Micòl and Beatrice: Echoes of the Vita Nuova in Giorgio Bassani’s Garden of the Finzi-Contini

  • Judith Woolf


While Micòl Finzi-Contini is not the central character in Bassani’s Giardino dei Finzi-Contini — that rôle belongs to the unnamed narrator/protagonist — she is undoubtedly its emotional and imaginative centre. Her beauty and vitality, overshadowed as they are by the reader’s foreknowledge of her terrible and anonymous death, together with the false glamour lent her by her family’s retreat into aristocratic seclusion, make it all too easy to see her as a purely symbolic, even a sacrificial, figure. For Marilyn Schneider, ‘her fate to die in a concentration camp is sacral, scapegoated “compensation” for her energetic love of life and the present moment’,1 while her brother Alberto’s death from Hodgkin’s disease in 1942 is seen as a wilful exiling of himself from the ‘sacral’ status that marks out the rest of his family and especially Micòl. ‘Having refused to share their (healthy) humanity during his life, in death he is excluded from participating in their moment of final sacrifice.’2 Such a reading risks misunderstanding more than just Bassani’s novel. If we sanctify the death of one fictitious victim in this way, how are we to respond to the real facts of mass extermination? It is those real facts and the problem of how to respond to them which form the underlying subject-matter of the book.


Penguin Book Real Fact Final Sacrifice Story Pattern Transit Camp 
These keywords were added by machine and not by the authors. This process is experimental and the keywords may be updated as the learning algorithm improves.


Unable to display preview. Download preview PDF.

Unable to display preview. Download preview PDF.


  1. Bassani, Giorgio, Cinque storie ferraresi (Turin: Einaudi, 1956; reprinted as Dentro le mura, Milan: Mondadori, 1973).Google Scholar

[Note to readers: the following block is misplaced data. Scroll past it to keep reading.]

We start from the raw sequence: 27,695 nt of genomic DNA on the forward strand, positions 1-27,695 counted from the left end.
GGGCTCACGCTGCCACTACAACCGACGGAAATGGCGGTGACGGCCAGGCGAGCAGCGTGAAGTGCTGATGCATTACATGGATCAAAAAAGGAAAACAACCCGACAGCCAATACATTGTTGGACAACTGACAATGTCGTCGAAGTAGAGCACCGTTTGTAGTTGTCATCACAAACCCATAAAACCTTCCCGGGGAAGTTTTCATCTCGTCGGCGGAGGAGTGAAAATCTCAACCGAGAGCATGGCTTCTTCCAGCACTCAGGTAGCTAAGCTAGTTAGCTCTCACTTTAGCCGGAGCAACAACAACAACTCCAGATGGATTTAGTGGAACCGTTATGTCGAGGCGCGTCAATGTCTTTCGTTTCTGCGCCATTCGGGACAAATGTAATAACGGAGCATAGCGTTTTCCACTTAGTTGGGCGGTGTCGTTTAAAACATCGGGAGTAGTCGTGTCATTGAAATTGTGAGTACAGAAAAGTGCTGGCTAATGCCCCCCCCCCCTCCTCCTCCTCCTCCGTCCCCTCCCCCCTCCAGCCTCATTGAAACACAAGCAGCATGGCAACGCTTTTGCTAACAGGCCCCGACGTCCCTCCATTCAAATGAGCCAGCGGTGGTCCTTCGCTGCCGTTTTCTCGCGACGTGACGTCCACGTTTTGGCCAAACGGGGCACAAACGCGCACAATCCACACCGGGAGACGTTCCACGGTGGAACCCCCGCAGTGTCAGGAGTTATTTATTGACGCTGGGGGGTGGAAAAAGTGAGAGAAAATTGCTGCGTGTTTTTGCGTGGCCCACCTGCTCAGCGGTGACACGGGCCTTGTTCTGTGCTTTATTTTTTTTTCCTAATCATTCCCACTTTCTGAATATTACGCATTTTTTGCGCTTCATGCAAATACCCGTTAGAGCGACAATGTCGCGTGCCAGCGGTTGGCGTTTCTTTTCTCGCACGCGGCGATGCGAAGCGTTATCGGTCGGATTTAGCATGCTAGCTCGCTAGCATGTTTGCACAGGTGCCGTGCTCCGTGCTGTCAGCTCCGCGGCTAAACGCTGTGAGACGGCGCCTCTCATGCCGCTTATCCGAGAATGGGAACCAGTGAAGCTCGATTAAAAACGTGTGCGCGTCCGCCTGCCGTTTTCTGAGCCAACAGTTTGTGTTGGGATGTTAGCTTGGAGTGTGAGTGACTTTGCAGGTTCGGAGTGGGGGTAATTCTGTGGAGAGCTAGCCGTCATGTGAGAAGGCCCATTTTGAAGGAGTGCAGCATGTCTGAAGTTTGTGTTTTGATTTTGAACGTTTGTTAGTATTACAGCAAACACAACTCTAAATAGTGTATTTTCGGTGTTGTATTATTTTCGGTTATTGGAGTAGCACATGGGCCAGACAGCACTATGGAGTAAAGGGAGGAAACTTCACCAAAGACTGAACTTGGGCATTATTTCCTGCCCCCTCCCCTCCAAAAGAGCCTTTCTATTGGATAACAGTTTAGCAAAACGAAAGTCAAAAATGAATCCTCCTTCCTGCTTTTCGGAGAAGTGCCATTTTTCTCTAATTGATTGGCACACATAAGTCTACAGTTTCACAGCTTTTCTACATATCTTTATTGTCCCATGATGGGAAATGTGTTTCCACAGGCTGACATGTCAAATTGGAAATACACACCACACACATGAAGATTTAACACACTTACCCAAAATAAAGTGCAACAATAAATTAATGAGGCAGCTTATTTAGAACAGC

2. Bassani, Giorgio, Il giardino dei Finzi Contini (Turin: Einaudi, 1962; reprinted Milan: Oscar Mondadori, 1976).Google Scholar
  3. Bassani, Giorgio, The Garden of the Finzi-Continis, trans. Isabel Quigly (London: Faber & Faber, 1965; reprinted Quartet Encounters, 1989).Google Scholar
  4. Charity, A. C., Events and their Afterlife (Cambridge: Cambridge University Press, 1966).Google Scholar
  5. Dante, Dante Alighieri: La Divina Commedia, ed. Umberto Bosco and Giovanni Reggio (Florence: Le Monnier, 1979).Google Scholar
  6. Dante, Dante Alighieri: Vita Nuova, ed. Giorgio Petrocchi and Marcello Ciccuto (Milan: Biblioteca Universale Rizzoli, 1984).Google Scholar
  7. Dante, bante Alighieri: La Vita Nuova (Poems of Youth), trans. Barbara Reynolds (Harmondsworth: Penguin Books, 1969).Google Scholar
  8. Hughes, H. Stuart, Prisoners of Hope: The Silver Age of the Italian Jews, 1924– 1974 (Cambridge. MA: Harvard University Press, (1983).Google Scholar
  9. Manzoni, Alessandro, The Betrothed, trans. Bruce Penman (Harmondsworth: Penguin Books, 1972).Google Scholar
  10. Melville, Herman, The Piazza Tales, in the Standard Edition of the Works of Herman Melville (reissued New York: Russell & Russell, 1963).Google Scholar
  11. Petrarch, Francesco Petrarca: Canzoniere, ed. Gianfranco Contini and Daniele Ponchiroli (Turin: Einaudi, 1964).Google Scholar
  12. Proust, Marcel, Remembrance of Things Past, trans. C. K. Scott Moncrieff and Terence Kilmartin (London: Chatto & Windus, 1981; reprinted Penguin Books, 1983).Google Scholar
  13. Schneider, Marilyn, Vengeance of the Victim: History and Symbol in Giorgio Bassani’s Fiction (Minneapolis, MN: University of Minnesota Press, 1986).Google Scholar
  14. Stille, Alexander, Benevolence and Betrayal: Five Italian Jewish Families under Fascism (London: Jonathan Cape, 1992).Google Scholar
  15. Unterman, Alan, Dictionary of Jewish Lore and Legend (London: Thames & Hudson, 1991).Google Scholar

Copyright information

© Palgrave Macmillan, a division of Macmillan Publishers Limited 1998

Authors and Affiliations

  • Judith Woolf

There are no affiliations available

Personalised recommendations